Indie Bottlers - Who Are They? Can I Trust Them With My Kids?
I spend a decent amount of time explaining to our wonderful customers why a silver-tinned canister of something, that doesn't look anything like the other Laphroaigs, is really Laphroaig whisky that has been put into a different kind of bottle. Not only has its package changed, but it's likely been manipulated by some sort of cask enhancement. Either that, or it hasn't been tampered with at all - no chilled filtration and sometimes no dillution of water whatsoever: cask strength. This can be mindblowing to someone who is used to seeing the same big fat cannister around their Bruichladdich single malts.
That a whisky could come from their favorite producer, but yet be sold off at some point during the maturation process can seem like blasphemy to some diehards, but it's a very lucrative business for others. Some of our most outstanding whisky deals ever have been bottles of this sort and I'm here now to tell you a bit more about them. There are many different names and they usually are affiliated with a specific distributor. Some are as reliable as the sun rising in the morning, while others can be a bit iffy. Basically, you've got a bunch of guys who don't make whisky, but like whisky, and work out an agreement with a specific distillery to buy a barrel or two (hence why almost all are vintage dated) of their superfluous stash. They use the reputation of the producer to sell the product, but with their own name on the bottle as well. For those of you who are familiar with our Kalinda wine label, it is very much the same process and idea.
Independent bottlers are essential to the Scotch whisky world because not only do they bottle older, rarer whiskies that many distilleries don't bother to distribute, they allow domestic access to certain malts that are not available here, either because the distillery has since closed or because the whisky is no longer distributed in the U.S. To give you an idea of who these guys are and what they're all about, I've drawn up this cheat sheet for you:
Probably the most prevelent of the indies on our shelf, mainly because the whiskies are tasted and chosen by one of the most respected whisky authorities in the world: Bruichladdich master distiller Jim McEwan. All the Murray McDavid bottles are actually bottled at Bruichladdich as well, and sometimes they are cask enhanced (as with the above Laphroaig aced in Chateau Margaux wine casks). Murray McDavid really covers all the bases with a fantastic selection of interesting, young drams, as well as some ancient, highly-sought relics. They are about as solid as it gets, but, because they are owned by Bruichladdich, they're not truly "independent."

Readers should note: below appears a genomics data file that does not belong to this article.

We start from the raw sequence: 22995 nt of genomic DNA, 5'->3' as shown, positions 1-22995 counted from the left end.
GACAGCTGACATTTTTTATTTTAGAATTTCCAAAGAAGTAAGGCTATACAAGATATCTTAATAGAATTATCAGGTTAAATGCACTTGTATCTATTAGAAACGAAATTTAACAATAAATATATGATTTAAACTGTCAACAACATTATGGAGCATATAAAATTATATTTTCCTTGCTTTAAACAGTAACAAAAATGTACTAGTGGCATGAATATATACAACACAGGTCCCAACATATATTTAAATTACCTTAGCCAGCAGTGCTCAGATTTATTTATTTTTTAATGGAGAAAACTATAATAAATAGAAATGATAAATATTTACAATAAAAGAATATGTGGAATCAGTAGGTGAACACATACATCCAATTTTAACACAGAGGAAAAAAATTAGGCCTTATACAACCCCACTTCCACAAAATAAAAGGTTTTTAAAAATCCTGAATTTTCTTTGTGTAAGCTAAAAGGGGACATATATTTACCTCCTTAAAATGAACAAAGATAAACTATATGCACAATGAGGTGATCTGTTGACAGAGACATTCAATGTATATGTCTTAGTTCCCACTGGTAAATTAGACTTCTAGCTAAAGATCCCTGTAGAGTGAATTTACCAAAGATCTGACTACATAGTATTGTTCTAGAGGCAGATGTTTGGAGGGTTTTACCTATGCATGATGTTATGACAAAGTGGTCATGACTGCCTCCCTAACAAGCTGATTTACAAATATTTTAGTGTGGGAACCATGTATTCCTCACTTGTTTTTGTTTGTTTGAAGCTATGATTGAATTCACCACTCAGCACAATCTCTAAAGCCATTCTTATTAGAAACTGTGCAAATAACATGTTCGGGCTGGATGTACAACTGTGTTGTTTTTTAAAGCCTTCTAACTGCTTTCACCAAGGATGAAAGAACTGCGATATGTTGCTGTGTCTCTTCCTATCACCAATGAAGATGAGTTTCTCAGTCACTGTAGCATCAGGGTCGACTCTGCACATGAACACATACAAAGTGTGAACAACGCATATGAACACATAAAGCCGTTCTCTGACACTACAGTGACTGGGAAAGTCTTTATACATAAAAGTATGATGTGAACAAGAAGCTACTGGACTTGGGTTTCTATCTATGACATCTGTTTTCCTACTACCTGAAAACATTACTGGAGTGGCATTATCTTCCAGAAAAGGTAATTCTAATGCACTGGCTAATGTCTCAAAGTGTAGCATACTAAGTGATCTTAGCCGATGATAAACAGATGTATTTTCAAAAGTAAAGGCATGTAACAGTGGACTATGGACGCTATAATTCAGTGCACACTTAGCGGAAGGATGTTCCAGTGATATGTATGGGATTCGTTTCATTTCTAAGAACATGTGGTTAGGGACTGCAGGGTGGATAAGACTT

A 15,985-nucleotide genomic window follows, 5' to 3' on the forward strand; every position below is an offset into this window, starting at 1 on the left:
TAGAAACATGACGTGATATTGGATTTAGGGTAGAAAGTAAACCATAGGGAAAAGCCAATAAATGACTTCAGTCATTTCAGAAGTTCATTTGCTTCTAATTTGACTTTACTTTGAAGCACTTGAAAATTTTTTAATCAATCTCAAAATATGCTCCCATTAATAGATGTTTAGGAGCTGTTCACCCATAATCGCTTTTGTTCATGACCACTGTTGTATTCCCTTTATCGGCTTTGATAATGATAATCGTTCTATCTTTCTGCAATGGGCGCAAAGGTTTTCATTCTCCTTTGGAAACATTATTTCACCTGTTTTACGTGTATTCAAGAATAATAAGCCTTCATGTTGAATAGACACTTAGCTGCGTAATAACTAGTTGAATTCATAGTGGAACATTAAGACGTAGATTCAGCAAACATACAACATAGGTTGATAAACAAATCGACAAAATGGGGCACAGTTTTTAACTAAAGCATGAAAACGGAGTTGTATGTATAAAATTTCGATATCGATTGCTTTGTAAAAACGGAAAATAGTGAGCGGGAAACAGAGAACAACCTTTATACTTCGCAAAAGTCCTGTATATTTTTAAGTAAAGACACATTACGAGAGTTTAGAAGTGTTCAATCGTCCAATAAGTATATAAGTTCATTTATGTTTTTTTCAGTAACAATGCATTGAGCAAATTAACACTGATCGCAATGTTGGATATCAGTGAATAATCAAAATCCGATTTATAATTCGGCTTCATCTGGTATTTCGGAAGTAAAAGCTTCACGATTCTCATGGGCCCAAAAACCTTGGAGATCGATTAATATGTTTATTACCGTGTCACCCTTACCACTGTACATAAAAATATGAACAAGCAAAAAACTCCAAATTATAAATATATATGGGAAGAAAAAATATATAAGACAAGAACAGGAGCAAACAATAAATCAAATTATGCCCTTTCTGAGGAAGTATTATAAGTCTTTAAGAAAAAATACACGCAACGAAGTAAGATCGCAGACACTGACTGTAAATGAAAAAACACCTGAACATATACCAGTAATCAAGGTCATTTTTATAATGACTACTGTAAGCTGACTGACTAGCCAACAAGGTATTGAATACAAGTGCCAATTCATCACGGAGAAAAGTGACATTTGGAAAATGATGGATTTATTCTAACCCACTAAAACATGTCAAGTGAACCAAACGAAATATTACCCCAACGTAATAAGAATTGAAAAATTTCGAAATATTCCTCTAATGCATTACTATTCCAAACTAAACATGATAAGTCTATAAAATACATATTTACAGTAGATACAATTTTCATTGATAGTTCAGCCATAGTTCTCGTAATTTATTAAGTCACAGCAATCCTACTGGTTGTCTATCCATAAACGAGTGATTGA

Right up there with Murray McDavid is Signatory. Founded in 1988, they tend to specialize in whiskies that are normally not individually bottled by the distillery (such as Linkwood which is used in blended malts), single barrel expressions, or unchillfiltered versions of more renowned whiskies, but bottled at different ages than the standard releases. In 2002, they purchased Edradour, which is Scotland's smallest active distillery. They are a hands-on, small boutique company (each bottle is hand numbered) and are a great resource for the true whisky nerd looking to taste hard-to-find single malts.
Gordon & MacPhail
The history of Gordon & MacPhail dates back to their grocery and spirits business started in 1895. The grocery store is still active today. The duo began the business as a way to market single malts outside of Scotland (back then, and even until recently, blends were far more popular because they were dependable). They would purchase the spirit and mature it themselves until they felt it had reached its proper age. Because they mature the whisky in their own warehouse, they have far more control than other independents who have to settle for the ages available in the marketplace. G&M usually has the great whisky at a completely unheard of age level, and are almost always the only independent who have enough supply to blend their own single malts together, hence why the Highland Park 8 year is not a 2000 vintage Highland Park.
Currently available: our outstanding, award-winning Highland Park 8 Year
Other well-respected indpendents include Duncan Taylor as well as Cadenhead, but because we currently do not have any of their bottles to offer, I will spare you the details for the moment. Independent bottlers are the only guys out there keeping some of the big boys in check. With the crazy prices being asked for the distillery-bottled, single barrel, cask strength expressions these days, it's a relief to know that there are other more affordable options that are just as good if not better. It's important to support their work for this reason. I'm always on the lookout for a great whisky deal, and nine times out of ten, I'll find it with these bottlers.